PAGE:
Small Solutions... Big Results
VALUE-ENGINEERING AS A BOATBUILDING TOOL
Value-engineering is an approach to boatbuilding that seeks to deliver maximum utility value per unit cost. Not the cheapest boat per se, but rather the most advantageous ratio of benefit to cost. Value-engineering isn’t, however, simply about the design of a product but, just as often, about the planning and execution of its manufacture.
For example, several years ago, I contracted to plan and supervise the ship-fitting of a 45-metre high-performance littoral patrol vessel from the keel to the main weather deck. The work included the first-ever installation of two Hamilton HT1000 water-jet drives in a fiber-reinforced epoxy plastic composite hull.
The drive units, which were capable of absorbing more than 5,000 horsepower each, were massive ― about 13 tons each. Even the cast aluminum water intake grates weighed more than half a ton each. And both the drive units and their water intake grates had to be bedded and bolted to the vessel's composite hull with literally hundreds of 19mm and 25mm diameter stainless steel cap screws (hex-head bolts).
Since the drive train components would be highly stressed under load, installation needed to be flawless. In metal hulls, the fit-up of these units had previously been fairly straightforward, and final attachment had been completed by welding casing components to the adjacent metal hull structure.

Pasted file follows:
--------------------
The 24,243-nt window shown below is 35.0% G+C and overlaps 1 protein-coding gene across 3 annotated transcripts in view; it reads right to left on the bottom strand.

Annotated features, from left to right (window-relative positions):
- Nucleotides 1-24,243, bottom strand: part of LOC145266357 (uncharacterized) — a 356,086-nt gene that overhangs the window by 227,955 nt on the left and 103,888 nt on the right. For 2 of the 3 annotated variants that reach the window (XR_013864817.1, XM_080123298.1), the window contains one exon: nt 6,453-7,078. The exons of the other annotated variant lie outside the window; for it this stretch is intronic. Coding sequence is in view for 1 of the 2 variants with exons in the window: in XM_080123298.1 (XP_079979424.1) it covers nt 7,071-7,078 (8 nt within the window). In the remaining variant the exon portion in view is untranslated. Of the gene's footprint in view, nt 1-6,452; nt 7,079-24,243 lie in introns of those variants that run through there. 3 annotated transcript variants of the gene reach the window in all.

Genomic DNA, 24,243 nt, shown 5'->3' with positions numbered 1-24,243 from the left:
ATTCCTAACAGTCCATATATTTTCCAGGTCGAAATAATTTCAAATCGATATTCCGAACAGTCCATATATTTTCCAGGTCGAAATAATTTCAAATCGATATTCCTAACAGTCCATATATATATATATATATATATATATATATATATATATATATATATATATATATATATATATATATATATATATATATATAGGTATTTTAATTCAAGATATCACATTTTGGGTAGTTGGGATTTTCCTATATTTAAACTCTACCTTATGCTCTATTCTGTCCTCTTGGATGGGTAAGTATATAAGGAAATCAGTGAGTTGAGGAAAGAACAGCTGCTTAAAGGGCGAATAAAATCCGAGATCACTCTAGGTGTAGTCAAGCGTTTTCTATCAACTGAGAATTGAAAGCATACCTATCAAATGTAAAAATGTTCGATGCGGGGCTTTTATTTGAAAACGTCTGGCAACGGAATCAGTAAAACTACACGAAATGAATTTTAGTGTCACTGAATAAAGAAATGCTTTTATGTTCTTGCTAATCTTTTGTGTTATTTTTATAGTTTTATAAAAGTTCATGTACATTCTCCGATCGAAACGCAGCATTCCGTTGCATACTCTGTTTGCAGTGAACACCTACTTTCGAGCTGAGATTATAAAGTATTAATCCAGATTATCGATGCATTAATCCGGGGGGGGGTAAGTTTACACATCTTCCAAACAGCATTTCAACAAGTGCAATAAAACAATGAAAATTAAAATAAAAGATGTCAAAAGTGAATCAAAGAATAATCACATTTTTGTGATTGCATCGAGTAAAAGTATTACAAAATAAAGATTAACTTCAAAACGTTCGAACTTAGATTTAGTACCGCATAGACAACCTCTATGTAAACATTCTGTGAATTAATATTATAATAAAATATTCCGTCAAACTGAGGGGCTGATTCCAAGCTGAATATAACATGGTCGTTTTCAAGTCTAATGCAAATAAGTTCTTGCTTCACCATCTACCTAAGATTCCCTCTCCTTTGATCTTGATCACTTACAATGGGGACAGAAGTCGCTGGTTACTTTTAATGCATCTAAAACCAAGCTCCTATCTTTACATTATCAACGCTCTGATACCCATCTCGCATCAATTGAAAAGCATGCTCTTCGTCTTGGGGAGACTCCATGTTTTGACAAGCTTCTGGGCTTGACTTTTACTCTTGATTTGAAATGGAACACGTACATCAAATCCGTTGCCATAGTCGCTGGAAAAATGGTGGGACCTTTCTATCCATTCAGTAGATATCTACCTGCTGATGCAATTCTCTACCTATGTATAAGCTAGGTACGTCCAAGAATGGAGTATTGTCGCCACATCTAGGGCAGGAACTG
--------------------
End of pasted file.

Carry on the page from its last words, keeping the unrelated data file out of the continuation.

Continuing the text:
However, mating metal drive-train components to a molded composite hull promised to be much trickier ― partly because elastomeric bedding/bonding compounds would have to be employed to fully seal the joints between the drive components and the hull … and such compounds have limited working lives once applied.
Another complicating factor in this case was that a molded vessel hull has an outer surface that is smooth and locally uniform where it has been controlled by the machined inner surface of a female mold (the “!tool”). In contrast, the inner surface 9f a composite hull is generally undulating and lovally prety rough and uneven due to the nature of building up a fiber-reinforced composite structure, layer by layer. This relatively uneven inner surface works against being able to properly sear the backup washers that distribute the loading in a through-bolt configuration. Moreover, the sheer number of bolts involved called for very accurate pre-boring of the bolt holes, if there was to be any chance of getting them all to line up fully at final assembly, whilst maintaining minimum clearances in the bolt holes themselves. There would be zero wiggle room for lining up at final assembly. Sounds like a job for a numerically-controlled robot borer, costing perhaps a couple million dollars or more ... right?
Well, maybe. However, being a long-time advocate of value-engineering, I naturally thought there had to be a better, more cost-effective way. So, instead of looking for a high tech solution, I opted for designing, building, and employing some purpose-specific low-tech tools.
I directed my crew to use the castings that needed to be bolted to the hull as self-templates for boring the hundreds of holes required.
To make that possible, I designed and had my crew build some fully-articulating electro-hydraulic fixtures that would enable us to lift, maneuver, and hold the heavy water-jet intake grates in place against the hull while we bored the holes.